10: The fruit of faith, 19:1-20:34

ii] Wealth and the kingdom


A young man approaches Jesus and asks "what good" he must do "to have eternal life." Jesus questions his use of "good", given that only God is good, and then, in answer to his question, tells him to "keep the commandments." The young man asks which ones and Jesus lists five of the neighborly commandments, concluding with the catchall, "love your neighbor as yourself." The young man indicates he has kept all these, so what more is required. Jesus suggests that he sell all that he has and give it to the poor. The young man leaves "grieving" because he has many possessions.

Jesus goes on to point out that it is hard for a person with possessions to enter the kingdom of heaven. The disciples are shocked, "who then can be saved?" Jesus points out that all things are possible for God. Peter, as usual, puts his foot in it by pointing out that the apostles have made substantial financial sacrifices in following Jesus. In response, Jesus reminds them of the abundance of eternal reward which will far outweigh any sacrifice they may have made. Peter goodie-two-shoes would do well to remember that God tends to take those who are last in line and puts them up the front.


The reign of Christ is gracious such that the last in line are placed first, the unrighteous made righteous by grace apart from works of the law. The Christian community must emulate this gracious reign, accepting / forgiving the broken-hearted.


i] Context: See 19:1-15 - The subject matter of the 4th Narrative, 19:1-20:34, concerns membership in the kingdom of God / life in Christian community / brotherhood, or as Carson puts it "life under kingdom authority." At the center is love, particularly focused on forgiving a brother or sister, accepting them warts and all, leading a lost brother back into the fold rather than driving them away. This pivotal issue is the subject of the 4th. Discourse, 17:24-18:35, and flavors the issues of reconciliation, forgiveness, acceptance, precedence / status, raised in this the related 4th Narrative section. Together this major section of the gospel, 17:24-20:34, serves to guide the business of living in Christian community.


ii] Structure: Wealth and the kingdom:

On grace and reward in the kingdom, v16-30:

A pronouncement story, v16-22;

Discourse on wealth, v23-26:


"only with difficulty

will a rich person enter the kingdom of heaven."

"it is easier for a camel to go through the eye of a needle

than for a rich man ....."

"with God all things are possible."

Discourse on eternal reward, v27-30:


"in the new world ......

you who have followed me will sit on twelve thrones ..."

"everyone who has left houses ...

will receive a hundredfold and ..."

"but many who are first will be last, and the last first."


iv] Interpretation:

In the pericope The Rich Young Ruler we are confronted by a goodly number of propositional truths: Eschatological reversal - the first will be last and the last first; The world - the enslaving power of mammon; Ethics - the eternal worth of the moral law, summarized in neighborly love; Eschatology - eternal reward / blessings.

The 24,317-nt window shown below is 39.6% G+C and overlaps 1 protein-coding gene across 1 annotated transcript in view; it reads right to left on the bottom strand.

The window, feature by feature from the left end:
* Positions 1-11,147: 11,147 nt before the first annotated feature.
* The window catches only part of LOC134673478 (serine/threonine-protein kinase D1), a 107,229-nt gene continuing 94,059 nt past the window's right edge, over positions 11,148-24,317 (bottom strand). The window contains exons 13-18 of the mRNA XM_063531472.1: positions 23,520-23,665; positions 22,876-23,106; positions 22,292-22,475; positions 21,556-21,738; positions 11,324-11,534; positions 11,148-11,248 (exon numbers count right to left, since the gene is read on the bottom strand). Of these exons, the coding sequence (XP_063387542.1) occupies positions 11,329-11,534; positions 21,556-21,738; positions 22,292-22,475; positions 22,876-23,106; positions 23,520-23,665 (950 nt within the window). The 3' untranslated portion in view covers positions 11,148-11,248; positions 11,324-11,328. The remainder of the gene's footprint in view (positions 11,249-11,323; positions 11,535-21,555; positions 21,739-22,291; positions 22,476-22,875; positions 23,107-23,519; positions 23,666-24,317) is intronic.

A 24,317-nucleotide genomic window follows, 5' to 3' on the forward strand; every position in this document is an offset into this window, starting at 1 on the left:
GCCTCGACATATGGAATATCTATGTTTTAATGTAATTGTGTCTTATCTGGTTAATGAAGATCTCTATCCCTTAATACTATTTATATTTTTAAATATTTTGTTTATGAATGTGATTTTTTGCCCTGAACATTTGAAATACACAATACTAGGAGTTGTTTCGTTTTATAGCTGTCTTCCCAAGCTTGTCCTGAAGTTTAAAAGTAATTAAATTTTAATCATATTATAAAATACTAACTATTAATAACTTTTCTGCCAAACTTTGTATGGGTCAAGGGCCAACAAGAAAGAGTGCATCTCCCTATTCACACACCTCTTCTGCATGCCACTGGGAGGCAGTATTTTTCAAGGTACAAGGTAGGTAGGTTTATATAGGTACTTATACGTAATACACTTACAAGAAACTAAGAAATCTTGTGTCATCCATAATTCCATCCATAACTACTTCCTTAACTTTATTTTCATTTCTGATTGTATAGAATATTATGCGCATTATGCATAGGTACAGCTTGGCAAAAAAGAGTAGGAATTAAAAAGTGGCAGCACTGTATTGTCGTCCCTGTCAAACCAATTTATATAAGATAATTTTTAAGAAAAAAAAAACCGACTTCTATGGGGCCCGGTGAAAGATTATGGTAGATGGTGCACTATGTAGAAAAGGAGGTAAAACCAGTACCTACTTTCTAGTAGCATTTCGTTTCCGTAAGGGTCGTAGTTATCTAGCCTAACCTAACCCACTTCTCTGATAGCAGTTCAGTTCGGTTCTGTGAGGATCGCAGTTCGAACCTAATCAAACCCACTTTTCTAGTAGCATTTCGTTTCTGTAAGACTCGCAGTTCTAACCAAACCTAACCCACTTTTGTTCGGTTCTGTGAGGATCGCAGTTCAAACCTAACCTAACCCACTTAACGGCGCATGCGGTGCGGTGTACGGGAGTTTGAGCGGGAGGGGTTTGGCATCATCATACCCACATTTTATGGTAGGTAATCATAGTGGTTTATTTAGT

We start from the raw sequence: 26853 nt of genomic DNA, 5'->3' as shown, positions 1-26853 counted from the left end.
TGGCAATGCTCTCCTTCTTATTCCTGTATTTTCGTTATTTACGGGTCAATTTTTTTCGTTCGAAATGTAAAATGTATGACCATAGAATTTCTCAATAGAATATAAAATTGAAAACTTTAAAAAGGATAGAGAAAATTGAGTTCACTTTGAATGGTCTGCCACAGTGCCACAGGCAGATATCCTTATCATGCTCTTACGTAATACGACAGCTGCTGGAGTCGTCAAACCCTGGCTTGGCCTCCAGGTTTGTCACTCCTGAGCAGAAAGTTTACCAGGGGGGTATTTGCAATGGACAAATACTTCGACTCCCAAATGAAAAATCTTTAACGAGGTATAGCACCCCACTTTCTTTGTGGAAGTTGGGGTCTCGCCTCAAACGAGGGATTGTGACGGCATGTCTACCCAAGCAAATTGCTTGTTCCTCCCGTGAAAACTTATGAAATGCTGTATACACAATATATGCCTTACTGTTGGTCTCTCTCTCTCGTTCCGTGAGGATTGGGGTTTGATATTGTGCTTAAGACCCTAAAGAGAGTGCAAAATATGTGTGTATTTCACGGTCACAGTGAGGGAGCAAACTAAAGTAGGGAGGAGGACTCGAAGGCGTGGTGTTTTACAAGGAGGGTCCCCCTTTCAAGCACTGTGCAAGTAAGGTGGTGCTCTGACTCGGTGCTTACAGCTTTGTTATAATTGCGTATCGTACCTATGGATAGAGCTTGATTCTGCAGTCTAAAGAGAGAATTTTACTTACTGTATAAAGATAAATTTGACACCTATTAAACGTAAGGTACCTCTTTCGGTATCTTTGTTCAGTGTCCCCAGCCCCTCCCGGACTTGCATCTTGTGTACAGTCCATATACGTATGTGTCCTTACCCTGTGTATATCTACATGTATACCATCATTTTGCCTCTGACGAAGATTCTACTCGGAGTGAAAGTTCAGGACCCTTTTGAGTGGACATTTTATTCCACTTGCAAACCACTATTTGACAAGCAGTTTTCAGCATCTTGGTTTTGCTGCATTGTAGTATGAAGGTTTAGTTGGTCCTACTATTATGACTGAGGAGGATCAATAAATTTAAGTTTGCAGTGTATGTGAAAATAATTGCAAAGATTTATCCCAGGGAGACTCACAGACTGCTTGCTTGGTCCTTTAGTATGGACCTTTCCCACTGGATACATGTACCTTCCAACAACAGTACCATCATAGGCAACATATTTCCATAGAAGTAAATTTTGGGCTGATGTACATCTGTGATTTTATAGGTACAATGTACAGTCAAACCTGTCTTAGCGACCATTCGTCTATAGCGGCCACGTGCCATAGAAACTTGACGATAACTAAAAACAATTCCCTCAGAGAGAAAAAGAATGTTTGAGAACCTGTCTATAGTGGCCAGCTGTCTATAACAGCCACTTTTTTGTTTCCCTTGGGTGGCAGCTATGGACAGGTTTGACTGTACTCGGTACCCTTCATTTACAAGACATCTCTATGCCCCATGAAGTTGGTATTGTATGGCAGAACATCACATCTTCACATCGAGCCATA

Above all there is Justification - salvation is by grace through faith apart from works of the law. This young man is a nomist; born to the family of Abraham, an inheritor of the covenant under the grace of God, striving to progress his holiness through obedience to the law that he may receive in full the promised blessings of the covenant. He is a good man. Well! Not really, only God is good; but he strives to be good. So, it is not unreasonable for him to look for some necessary extra good deed to assure his appropriation of the fullness of God's promised blessings, of salvation. Of course, he can't do the extra, and even if he thought he could, Jesus would load him up with even more law to force him to face his sinful condition. So finally, he recognizes his condition and is "sad". Salvation, and thus the full appropriation of the blessings of the covenant, cannot be gained through a faithful application of Biblical law; the human condition simply does not allow it - easier for a camel to go through the eye of a needle. So, who can be saved? For we mere mortals it is impossible, but for God, all things are possible by grace through faith.


Again the overall message of this passage is shaped by its context. Although Bacon, Studies in Matthew, argues that the narratives at this point (on "the subject of domestic affairs", D&A,"; a "focus for fresh assessment in light of the kingdom", Nolland; "the unimportance of worldly influence in the kingdom of heaven", France) look forward to the 5th. Discourse, The Kingdom's Coming, it seems more likely that they reflect the 4th. Discourse, The Christian Community, with its focus on brotherhood / love / compassion. Gundry, who holds that the narrative looks back to the 4th. discourse, suggests that from Matthew's point of view we have another paradigm of acceptance, and this does seem to be the case. We have a rich young man who stands broken before the Lord - "he went away sad." Like him, we are all locked into this world's things and therefore face exclusion from the kingdom, but thankfully, our impossible situation is not impossible for God. We also have self-righteous disciples who are impressed with their material sacrifice for the kingdom. They seem to have forgotten that they will reign with Christ and that whatever sacrifice they may have had to make in this life is far outweighed by the eternal bounty that will be theirs in the new age of the kingdom. They need to act graciously, be like the God who takes the last in line and makes them first, otherwise they may find themselves last, and a wealthy repentant young man first. Welcome / accept the lupoumenoV, "the distressed one", rather than lord it over him.